Disability Resource Center (DRC)
SUPPORTING STUDENTS WITH DISABILITIES
The Disability Resource Center (DRC) facilitates accommodations for UWSP students who have conditions that could impact their experience as a student. Some examples include:
- Autism Spectrum Disorders
- Traumatic Brain Injuries
- Health Conditions (examples: migraines, Crohn’s, epilepsy/seizures, diabetes)
- Deaf/Hard of Hearing
- Learning Disabilities
- Psychological Conditions (examples: anxiety, depression, PTSD, bipolar, OCD)
- Physical Disabilities
- Temporary Conditions (concussions, broken limbs, surgery recovery)
- Blind/Low Vision
In 2022, the DRC adopted its current name, but Pointer graduates and returning students may remember us as the Disability and Assistive Technology Center (DATC) or Disability Services.
In June 2022, the DRC will be relocating from room 609 in Albertson Hall (ALB)/the Library to room 108 in the Collins Classroom Center (CCC).
Applying for Accommodations
Scheduling Appointments / Navigate
Online / Remote Course Access
A MISSION OF COMMITMENT TO UWSP STUDENTS
Our primary mission is the facilitation of academic accommodations and the establishment of auxiliary services and supports to ensure equitable access in the classroom, laboratory, studio, and other instructional settings. The DRC is committed to an accessible and inclusive learning environment.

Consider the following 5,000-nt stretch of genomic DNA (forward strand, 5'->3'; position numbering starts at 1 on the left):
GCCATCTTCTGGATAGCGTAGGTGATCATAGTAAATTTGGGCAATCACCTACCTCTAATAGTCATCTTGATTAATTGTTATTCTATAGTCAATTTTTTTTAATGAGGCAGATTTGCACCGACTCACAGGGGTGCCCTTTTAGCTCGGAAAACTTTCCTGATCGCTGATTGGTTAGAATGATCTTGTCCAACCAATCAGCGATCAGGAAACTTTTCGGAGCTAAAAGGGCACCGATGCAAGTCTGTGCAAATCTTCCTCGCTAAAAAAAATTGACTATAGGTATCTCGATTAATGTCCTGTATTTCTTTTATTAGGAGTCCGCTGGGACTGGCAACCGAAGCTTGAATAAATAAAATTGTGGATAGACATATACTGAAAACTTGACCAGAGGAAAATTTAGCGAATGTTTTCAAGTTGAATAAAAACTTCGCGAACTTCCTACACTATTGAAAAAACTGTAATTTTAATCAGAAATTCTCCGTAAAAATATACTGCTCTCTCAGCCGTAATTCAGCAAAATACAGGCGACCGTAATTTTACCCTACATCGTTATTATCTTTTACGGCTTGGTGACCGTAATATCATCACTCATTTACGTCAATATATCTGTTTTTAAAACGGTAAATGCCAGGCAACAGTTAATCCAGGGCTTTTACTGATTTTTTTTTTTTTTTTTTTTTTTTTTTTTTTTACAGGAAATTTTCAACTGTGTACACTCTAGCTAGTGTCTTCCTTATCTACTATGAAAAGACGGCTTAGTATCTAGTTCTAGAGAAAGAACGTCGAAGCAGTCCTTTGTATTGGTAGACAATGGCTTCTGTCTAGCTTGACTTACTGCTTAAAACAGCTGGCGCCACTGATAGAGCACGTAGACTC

Our vision is to serve as a source of knowledge to the entire campus community regarding access and equity for students with disabilities. The DRC provides information and consultation to students, faculty/staff, and other stakeholders to advance equity, both in and outside of the classroom. This effort is grounded in the university’s legal and policy commitments, specifically:
VALUES ROOTED IN SUPPORTING STUDENTS
Students, DRC, and faculty/staff work collaboratively and leverage each other’s knowledge and personal experiences. This value also aligns with one of the core pillars of University College.
Student Self-Awareness, Advocacy, & Autonomy
Students with disabilities have autonomy over their experience and play the most critical role in their access and eventual success. DRC staff foster self-awareness and self-advocacy through the supports and services we deliver.
Accessibility intersects with, and is influenced by, other individual and group identities.
Around 1,000 exams and tests per semester are administered by the DRC for qualified students with disabilities.